With fists, with words, with kindness
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Sunday morning in Central Park, chilly September:
I stood, hungry, packed shoulder to shoulder with strangers,
feeling like one of the huddled, shivering Antarctic penguins
I’d observed, over Burmese takeout, on a nature show.
Their life seemed futile, like mine: eat, shit, molt, mate.
The Dalai Lama — Emperor Penguin, if you will — a dot on the distant
stage, chuckled sporadically through the sputtering sound system.
I needed to pee, but Tibetan men blocked the Porta-Johns.
I felt shy at the thought of marching through them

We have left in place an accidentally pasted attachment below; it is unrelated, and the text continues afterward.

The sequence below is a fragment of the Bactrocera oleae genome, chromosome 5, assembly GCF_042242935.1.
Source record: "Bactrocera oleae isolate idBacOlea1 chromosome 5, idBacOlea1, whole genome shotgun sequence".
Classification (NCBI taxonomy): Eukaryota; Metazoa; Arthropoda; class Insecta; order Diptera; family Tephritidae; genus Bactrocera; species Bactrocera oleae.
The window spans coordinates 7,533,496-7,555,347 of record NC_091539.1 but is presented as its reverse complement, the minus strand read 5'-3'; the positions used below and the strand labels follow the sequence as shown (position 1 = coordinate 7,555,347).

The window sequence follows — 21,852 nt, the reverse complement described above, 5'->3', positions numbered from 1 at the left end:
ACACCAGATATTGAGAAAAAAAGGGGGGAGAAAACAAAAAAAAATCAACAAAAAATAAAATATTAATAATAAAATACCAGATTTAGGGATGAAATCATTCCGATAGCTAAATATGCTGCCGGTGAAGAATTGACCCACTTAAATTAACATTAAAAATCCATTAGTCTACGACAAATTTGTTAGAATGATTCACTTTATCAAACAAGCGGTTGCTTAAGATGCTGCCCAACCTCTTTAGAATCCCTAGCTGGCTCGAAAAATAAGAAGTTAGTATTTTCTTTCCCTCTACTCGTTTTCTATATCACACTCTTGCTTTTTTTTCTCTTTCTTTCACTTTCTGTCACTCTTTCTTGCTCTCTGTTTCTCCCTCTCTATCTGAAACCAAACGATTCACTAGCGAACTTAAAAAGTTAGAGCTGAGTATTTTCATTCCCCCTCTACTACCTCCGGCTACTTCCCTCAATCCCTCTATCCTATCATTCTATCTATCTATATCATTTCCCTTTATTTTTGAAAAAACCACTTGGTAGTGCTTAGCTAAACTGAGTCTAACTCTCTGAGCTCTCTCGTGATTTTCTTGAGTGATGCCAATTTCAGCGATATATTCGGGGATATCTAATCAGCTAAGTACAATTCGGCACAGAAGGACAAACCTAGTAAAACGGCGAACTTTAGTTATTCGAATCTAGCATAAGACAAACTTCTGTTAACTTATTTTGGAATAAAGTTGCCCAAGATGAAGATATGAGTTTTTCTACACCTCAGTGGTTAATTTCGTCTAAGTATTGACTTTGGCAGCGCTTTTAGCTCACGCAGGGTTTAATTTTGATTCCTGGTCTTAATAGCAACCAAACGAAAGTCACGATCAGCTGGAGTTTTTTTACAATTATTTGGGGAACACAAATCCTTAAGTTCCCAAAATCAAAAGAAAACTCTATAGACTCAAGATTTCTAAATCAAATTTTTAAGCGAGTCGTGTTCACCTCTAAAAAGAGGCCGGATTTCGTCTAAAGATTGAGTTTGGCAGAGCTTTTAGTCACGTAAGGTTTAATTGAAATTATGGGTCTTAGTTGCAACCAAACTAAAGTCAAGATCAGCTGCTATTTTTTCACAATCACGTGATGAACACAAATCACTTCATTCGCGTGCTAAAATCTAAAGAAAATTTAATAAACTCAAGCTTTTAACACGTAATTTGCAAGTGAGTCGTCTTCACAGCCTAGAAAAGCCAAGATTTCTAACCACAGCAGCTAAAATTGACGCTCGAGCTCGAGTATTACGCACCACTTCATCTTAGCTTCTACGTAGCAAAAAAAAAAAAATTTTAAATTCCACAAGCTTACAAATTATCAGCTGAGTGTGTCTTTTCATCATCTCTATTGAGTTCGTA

(“Excuse me please”), all Caucasian, anxious and huffy.
I was certain that on Monday I would be fired, yet again.
I had no idea how to get my supervisor to like me.
I wanted a sesame bagel with cream cheese, a husband, a kitten,
hope that life would hold out more for me than,
oh goody, the monthly TransitCheks in my pay envelope,
the bonus that just covered credit-card bills from the previous year,
then a spot on an X-ray and a doctor’s voice on the phone and
then pluck, finally, and a brave front while I would grow sicker
and weaker until death and the floating and the bright light out
of which Grandma and Grandpa, who never liked me very much,
would take form — he in his flannel shirt and she in her housecoat —
and start to berate me, picking up right where they’d left off.